Seven months to the start gun: this is what athletes are doing NOW to get their bodies into shape.
How do you prepare the body to climb up to 4,000m of vertical every day, run and hike daily marathons, and fly on the limits of fatigue in conditions that would keep 90% of paraglider pilots on the ground?
Well, it’s a question we put to four athletes to see what their physical preparation looked like.
“For a race like this it’s all about having a lot of endurance experience,” says Paul Guschlbauer (AUT1), competing for the sixth time. “Training years is the only thing that makes you good for long distance stuff. So I’m not worrying too much about training every minute. It’s just a matter of keeping the endurance up.”
That said, he says he’s taken on a personal trainer and started strength training in a gym, both for the first time. And he’s actually training pretty hard – when we spoke, he’d just spent five days in the mountains during which he clocked 1,500m every day.
“The goal is to build a super strong core, plenty of leg and back strength to cushion the joints ..."
Years of endurance is no doubt the perfect preparation – knowing how your body reacts and how far you can push yourself is key. But what if you’re one of the younger guys? Nineteen-year-old Thomas Friedrich (AUT3) was ten when Guschlbauer first competed, but is undaunted by his lack of experience. He says he’s training as much as his body allows. A typical day might involve a two-three hour bike ride and an afternoon hike and fly with 1,000m of vertical.
“It’s super hard to have a strict plan to follow and I try to listen to my body. When I feel it’s too much, then I take off a couple of days.”
He says that 20 to 30 per cent of his training is high intensity, with the rest endurance. He also does one 40 minute to one hour strength workout (lunges, squats etc). There is also a weekly core session, which he concedes could be more frequent. “I try to do the most with hike and fly,” he says.
One man who no one can accuse of training light is Gavin McClurg (USA1), who’s known for his punishing workouts. He’s currently training 12-18 hours per week.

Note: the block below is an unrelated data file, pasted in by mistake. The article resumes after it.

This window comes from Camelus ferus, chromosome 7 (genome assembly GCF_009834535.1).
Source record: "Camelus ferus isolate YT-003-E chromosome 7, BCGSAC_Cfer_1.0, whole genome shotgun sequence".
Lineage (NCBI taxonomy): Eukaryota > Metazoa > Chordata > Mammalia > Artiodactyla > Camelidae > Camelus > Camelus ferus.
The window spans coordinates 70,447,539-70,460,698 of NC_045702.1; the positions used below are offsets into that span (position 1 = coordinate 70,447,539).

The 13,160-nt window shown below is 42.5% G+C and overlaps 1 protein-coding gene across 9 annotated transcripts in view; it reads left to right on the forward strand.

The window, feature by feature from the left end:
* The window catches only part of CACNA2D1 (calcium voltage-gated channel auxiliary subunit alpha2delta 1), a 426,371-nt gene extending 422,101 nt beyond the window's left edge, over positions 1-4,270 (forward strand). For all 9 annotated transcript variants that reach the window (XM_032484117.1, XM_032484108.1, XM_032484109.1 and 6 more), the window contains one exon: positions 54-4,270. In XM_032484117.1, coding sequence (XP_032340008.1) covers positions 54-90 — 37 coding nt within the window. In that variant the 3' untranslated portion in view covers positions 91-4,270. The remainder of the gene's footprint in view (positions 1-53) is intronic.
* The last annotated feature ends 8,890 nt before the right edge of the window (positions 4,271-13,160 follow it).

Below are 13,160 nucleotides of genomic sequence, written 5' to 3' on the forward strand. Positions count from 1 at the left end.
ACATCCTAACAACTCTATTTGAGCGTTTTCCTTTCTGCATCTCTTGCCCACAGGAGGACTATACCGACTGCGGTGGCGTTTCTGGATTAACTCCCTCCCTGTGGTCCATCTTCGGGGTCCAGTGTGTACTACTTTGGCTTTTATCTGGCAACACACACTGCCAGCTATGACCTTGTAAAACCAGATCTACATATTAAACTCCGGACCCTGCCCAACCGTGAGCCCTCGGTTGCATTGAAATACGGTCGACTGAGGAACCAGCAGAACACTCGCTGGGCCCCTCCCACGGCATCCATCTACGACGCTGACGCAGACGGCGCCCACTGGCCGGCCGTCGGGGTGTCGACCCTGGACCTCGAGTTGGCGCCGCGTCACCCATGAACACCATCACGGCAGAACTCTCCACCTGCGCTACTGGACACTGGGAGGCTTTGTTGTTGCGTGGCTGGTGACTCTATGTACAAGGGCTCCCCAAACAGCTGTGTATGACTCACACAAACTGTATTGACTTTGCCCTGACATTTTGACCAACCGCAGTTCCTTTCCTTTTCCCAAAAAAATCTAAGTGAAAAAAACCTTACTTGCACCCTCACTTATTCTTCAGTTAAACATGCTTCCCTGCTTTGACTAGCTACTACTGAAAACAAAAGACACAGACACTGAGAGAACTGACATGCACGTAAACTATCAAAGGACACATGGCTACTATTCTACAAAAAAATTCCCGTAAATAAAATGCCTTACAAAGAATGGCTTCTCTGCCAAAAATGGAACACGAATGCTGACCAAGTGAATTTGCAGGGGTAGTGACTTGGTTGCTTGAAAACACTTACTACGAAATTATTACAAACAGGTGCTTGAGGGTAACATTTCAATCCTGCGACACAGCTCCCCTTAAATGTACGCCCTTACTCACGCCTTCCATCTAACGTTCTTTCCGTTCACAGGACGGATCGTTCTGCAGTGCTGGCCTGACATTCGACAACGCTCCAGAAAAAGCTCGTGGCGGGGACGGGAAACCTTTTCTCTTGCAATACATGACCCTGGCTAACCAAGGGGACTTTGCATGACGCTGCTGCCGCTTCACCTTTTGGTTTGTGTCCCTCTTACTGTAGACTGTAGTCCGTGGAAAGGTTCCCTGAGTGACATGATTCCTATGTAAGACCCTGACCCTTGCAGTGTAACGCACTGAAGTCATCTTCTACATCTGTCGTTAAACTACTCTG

“Because of my age [he’ll be 49 on the startline] and knowing it was going to be an even more competitive group than ever we decided to start the serious training September 1st this year instead of October 1st,” he says. “Focus for the first three months is building a ton of strength in the gym so the joints hold up for the long days ahead and for carrying the pack; pushing the anaerobic threshold with a lot of interval training, slowly building the aerobic base again for the months ahead and making my body as resilient and durable as possible come June.”
“The goal is to build a super strong core, plenty of leg and back strength to cushion the joints, going hard getting lots of vertical and miles but also getting enough rest for recovery.”
As one of the older guys, he also spends a lot of time stretching and rolling with balls and bands to stay supple and avoid injury. Saunas, cold plunges and a lot of supplements are also an integral part of the plan.
"It's a lot about low intensity training (120-155 bpm), with one to two harder session per week ..."
Even though the race is still seven months away, it occupies athletes’ every moment, says Maxime Pinot (FRA1). “I think about it every time I wake, every time I go to bed. And in between you try to find enough time for flying, training, finding sponsors, etc. It costs a lot of time.”
Pinot is training 12 to 15 hours a week, sometimes more, and like Gushlbauer, his main focus is volume. “I spend a lot of hours doing hike & fly, trail running, bike and mountain bike. I'm very careful with the intensities I'm using. It's a lot about low intensity training (120-155 bpm), with one to two harder session per week with threshold pace (165-180 bpm) or VO2 max short sessions (180-195 bpm) to keep up the speed.”
In one good week last month Pinot ran around 100 kms with 9000m+. But he cautions against concentrating too much on the physical. “You can be the fittest man on earth, but if you don't take the right decisions in cross country flying, in complex system like the Alps, you have no chance.”